Univision Profits Up in Third Quarter

Updated 1:38 p.m. ET

Univision said its third quarter profits rose despite coming off a World Cup year.

Univision's net income jumped to $290 million from $44.1 million a year ago because of a $239 million income tax benefit. Income from continuing operation before income tax s was $51 million, up from $45 million a year ago.

Net revenue rose 1.7% to $585 million. A year ago, Univision broadcast the World Cup, and generated $25.6 million in net revenue during the quarter. Spanish-language rights to the World Cup will be moving to rival Telemundo starting in 2015.

"Univision's solid third quarter results reflect the continuing strength of our multi-platform properties, including our flagship television network, which beat ABC, CBS, NBC and Fox to rank #1 in primetime among adults 18-34 for the entire third quarter," Randy Falco, Univision president and CEO said in a statement.

"In the nine months since our landmark agreement with Televisa, Univision has positioned itself to harness the full power of our expanded content, capabilities and resources to diversify revenue streams," Falco said. "In addition, we have been managing expenses in a challenging macroeconomic environment and capitalizing on the groundswell of advertiser demand following the 2010 Census."

"As we move into the fourth quarter and 2012, we are focused on advancing our momentum with retransmission consent negotiations and the expansion of our multi-platform content monetization strategy," he said, citing Univision's recent deal with Hulu.

During 2011, Univision said it planned to make investment in its sales and research organizations, new networks and distribution platforms, and additional soccer tournaments to retain a portion of the ad spending it saw during the World Cup.

Earlier in the year, Univision estimated those investments at $80 million to $90 million, but on a conference call with analysts, CFO Andrew Hobson said that with cost-savings initiative put in place at the beginning of the year, it now appeared those costs would be $70 million.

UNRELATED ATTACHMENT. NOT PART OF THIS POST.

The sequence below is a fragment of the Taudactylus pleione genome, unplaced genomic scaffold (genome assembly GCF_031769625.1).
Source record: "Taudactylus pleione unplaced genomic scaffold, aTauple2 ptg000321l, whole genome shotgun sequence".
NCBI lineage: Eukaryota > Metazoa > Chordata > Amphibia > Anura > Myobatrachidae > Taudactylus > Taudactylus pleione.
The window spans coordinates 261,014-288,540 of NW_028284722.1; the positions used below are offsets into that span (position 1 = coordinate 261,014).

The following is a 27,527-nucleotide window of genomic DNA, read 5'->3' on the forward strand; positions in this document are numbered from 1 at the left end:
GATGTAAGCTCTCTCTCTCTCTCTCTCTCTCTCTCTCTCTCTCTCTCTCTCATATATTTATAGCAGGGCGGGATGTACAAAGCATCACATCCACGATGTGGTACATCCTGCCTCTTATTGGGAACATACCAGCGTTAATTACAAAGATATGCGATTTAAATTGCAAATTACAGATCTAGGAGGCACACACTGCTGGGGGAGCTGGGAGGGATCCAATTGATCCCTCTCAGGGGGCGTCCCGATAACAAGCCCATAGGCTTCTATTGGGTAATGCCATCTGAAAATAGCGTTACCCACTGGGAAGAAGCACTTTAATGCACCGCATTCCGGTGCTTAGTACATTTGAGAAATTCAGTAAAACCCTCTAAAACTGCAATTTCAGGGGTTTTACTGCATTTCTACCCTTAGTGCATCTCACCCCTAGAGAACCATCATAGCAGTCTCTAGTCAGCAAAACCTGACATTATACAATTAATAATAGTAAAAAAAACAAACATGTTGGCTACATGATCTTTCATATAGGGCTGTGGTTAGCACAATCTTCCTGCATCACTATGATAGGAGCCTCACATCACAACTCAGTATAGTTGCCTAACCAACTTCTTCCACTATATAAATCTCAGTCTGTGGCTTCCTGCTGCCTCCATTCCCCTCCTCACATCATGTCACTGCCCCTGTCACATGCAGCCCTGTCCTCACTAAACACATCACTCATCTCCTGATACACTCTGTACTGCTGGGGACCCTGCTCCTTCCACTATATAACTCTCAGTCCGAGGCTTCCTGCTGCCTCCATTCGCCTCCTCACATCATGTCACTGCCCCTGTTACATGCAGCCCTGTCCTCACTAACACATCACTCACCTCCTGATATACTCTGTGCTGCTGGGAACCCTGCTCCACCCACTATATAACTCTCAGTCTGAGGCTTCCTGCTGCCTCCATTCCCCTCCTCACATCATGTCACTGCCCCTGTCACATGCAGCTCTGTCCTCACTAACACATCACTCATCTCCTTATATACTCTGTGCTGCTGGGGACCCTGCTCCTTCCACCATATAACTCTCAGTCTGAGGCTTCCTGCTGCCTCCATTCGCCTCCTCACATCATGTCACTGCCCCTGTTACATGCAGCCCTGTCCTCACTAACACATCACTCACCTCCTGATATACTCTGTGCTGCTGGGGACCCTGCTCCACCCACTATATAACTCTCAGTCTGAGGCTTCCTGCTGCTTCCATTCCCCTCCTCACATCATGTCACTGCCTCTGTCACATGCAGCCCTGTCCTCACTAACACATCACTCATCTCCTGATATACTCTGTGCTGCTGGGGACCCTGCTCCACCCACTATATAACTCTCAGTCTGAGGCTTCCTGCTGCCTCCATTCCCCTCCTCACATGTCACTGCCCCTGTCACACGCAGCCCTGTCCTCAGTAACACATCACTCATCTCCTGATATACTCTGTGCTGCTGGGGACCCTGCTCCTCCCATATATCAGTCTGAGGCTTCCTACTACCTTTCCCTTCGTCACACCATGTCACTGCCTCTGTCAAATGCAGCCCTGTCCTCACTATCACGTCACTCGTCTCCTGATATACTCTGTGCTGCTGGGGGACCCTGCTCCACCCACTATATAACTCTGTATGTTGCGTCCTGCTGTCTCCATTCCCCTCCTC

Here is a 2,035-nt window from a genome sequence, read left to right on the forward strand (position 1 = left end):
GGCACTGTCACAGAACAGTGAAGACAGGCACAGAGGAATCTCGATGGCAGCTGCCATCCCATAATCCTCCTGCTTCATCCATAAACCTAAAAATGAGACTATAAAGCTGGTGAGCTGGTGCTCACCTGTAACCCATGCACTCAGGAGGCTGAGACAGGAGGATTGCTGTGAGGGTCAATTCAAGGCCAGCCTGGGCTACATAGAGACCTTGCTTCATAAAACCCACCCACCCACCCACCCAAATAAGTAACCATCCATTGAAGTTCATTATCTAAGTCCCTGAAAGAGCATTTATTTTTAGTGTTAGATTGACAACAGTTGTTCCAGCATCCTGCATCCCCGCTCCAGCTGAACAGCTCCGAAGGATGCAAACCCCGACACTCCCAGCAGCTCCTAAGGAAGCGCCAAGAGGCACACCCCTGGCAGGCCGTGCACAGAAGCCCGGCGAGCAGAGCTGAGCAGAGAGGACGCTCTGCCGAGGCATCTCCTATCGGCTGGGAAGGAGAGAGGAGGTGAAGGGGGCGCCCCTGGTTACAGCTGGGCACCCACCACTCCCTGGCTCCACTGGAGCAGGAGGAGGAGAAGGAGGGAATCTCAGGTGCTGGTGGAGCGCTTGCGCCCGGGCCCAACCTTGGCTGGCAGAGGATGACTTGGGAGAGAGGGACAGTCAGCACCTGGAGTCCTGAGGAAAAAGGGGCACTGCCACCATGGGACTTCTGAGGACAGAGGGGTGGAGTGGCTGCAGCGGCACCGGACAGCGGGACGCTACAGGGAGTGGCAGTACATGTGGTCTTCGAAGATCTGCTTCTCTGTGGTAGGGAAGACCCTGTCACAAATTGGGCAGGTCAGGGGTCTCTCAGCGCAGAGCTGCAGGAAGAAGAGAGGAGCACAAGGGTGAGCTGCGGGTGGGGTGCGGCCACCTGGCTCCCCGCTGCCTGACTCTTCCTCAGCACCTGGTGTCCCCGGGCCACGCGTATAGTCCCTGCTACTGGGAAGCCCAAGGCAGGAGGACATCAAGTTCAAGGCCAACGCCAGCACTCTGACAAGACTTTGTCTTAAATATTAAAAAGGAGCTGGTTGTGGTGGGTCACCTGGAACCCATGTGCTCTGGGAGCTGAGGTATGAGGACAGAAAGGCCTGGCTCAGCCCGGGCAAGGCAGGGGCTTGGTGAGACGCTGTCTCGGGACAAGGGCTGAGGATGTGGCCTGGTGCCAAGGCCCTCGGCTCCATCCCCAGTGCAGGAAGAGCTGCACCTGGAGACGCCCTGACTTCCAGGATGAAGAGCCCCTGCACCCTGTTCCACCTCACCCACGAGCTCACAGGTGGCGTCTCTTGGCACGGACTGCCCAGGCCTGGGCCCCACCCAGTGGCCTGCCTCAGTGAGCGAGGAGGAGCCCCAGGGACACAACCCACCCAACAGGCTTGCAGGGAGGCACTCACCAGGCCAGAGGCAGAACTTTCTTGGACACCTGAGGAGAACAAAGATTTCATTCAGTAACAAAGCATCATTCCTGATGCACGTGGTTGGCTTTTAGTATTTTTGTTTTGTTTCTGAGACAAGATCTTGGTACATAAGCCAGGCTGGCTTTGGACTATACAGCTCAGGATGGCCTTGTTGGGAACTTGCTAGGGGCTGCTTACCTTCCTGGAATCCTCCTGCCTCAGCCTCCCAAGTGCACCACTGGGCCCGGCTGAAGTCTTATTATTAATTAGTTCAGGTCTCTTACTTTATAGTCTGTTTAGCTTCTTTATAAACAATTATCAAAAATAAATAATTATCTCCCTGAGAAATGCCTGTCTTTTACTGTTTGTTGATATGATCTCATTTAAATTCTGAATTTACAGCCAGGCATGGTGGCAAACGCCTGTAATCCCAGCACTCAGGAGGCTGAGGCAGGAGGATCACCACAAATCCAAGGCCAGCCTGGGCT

Of that $70 million, $40 million was going into major soccer tournaments and 430 million was going into support for ad sales research and the launch of new networks. Univision is planning to launch three cable networks next year, one for novellas, one for sports and one for news.

Despite losing its bid to retain Spanish language rights to the World Cup, Falco said Univision is "committed to a robust sports operation and to continue to be the number one destination for sports programming among U.S. Hispanics." He added that the World Cup rights don't move till 2015, which means, "it's not going to affect what we're doing currently."

Univision is also investing in the opportunity presented by election spending in 2012. Hobson said the company expects a record year, with broadcast spending reaching $3 billion to $3.5 billion, including statewide and local races and other ballot initiatives.

"We are investing next year and this year between $5 and $6 million to try to capture a much greater share of that pie," Hobson said. "We're hoping we can improve our performance from the last cycle, which was around $27 million to something like double that with these efforts.

But he said it won't be easy because Univision does not have local properties in the traditional battleground states, such as Pennsylvania, Ohio, Nevada and New Mexico. It does have stations in Florida, he said, "so we're hopeful, but we have to get a little lucky to get the big windfall."

Univision's television unit had $207.7 million in operating income, up from $200.5 million a year ago as revenue rose to $480.9 million from $472.8 million.

Jon has been business editor of Broadcasting+Cable since 2010. He focuses on revenue-generating activities, including advertising and distribution, as well as executive intrigue and merger and acquisition activity. Just about any story is fair game, if a dollar sign can make its way into the article. Before B+C, Jon covered the industry for TVWeek, Cable World, Electronic Media, Advertising Age and The New York Post. A native New Yorker, Jon is hiding in plain sight in the suburbs of Chicago.